New Intercity Trains have FIXED Seating?

 
  C3765 Train Controller

The new trains which are going to be replacing the V Sets in 2019 are going to be newer and cleaner than the V Sets but I have a feeling they aren’t gonna be as comfortable and enjoyable as the V Sets. The new trains may have more space, cup holders, phone chargers and tables but I have read that they have FIXED seating like the Tangaras and have less seats so that more people can stay standing. Do they really have fixed seating and if so why? I would love to know why.

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  Xavier Station Master

Location: Newcastle, AU
The new trains which are going to be replacing the V Sets in 2019 are going to be newer and cleaner than the V Sets but I have a feeling they aren’t gonna be as comfortable and enjoyable as the V Sets. The new trains may have more space, cup holders, phone chargers and tables but I have read that they have FIXED seating like the Tangaras and have less seats so that more people can stay standing. Do they really have fixed seating and if so why? I would love to know why.
C3765

If I had to take a guess I would say it would be due to cost cutting as fixed seating would not need to be repaired quite as often as there are no moving parts.

That being said...it will be very unpopular as not everyone can travel in a backwards position due to motion sickness. I predict these fixed seats will be ripped out and replaced with reversible seats in no time at all if they go ahead with it.

There's also the fact that with fixed seating you may be forced facing a stranger for up to 2.5Hrs, at least on the Vs you can flip your seat in the direction of travel and the one in front of you so you are not facing anyone.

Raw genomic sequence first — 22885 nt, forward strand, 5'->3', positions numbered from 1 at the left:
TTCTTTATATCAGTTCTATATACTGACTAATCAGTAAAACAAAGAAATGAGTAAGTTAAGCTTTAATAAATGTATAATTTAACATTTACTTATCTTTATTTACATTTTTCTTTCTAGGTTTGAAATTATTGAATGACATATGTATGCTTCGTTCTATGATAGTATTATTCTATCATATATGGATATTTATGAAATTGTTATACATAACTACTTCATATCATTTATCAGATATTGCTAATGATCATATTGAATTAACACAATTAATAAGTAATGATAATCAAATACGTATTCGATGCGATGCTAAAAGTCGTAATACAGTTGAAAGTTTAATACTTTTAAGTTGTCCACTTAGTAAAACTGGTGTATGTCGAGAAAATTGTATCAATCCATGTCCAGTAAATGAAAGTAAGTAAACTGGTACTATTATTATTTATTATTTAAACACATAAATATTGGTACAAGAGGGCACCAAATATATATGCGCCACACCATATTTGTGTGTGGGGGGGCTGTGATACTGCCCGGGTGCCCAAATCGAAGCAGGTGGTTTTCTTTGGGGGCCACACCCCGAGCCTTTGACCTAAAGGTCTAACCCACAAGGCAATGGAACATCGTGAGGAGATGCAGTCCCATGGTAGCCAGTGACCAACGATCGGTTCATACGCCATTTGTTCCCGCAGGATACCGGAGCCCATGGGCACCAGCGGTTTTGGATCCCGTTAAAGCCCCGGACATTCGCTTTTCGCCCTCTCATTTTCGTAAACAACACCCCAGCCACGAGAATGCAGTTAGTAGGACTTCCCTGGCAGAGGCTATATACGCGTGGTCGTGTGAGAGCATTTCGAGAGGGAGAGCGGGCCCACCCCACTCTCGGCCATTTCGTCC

nswtrains Chief Commissioner

The new trains which are going to be replacing the V Sets in 2019 are going to be newer and cleaner than the V Sets but I have a feeling they aren’t gonna be as comfortable and enjoyable as the V Sets. The new trains may have more space, cup holders, phone chargers and tables but I have read that they have FIXED seating like the Tangaras and have less seats so that more people can stay standing. Do they really have fixed seating and if so why? I would love to know why.

If I had to take a guess I would say it would be due to cost cutting as fixed seating would not need to be repaired quite as often as there are no moving parts.

That being said...it will be very unpopular as not everyone can travel in a backwards position due to motion sickness. I predict these fixed seats will be ripped out and replaced with reversible seats in no time at all if they go ahead with it.

There's also the fact that with fixed seating you may be forced facing a stranger for up to 2.5Hrs, at least on the Vs you can flip your seat in the direction of travel and the one in front of you so you are not facing anyone.
Xavier
Passenger will just have to get used to it. If they don't like they can drive.
  a6et Minister for Railways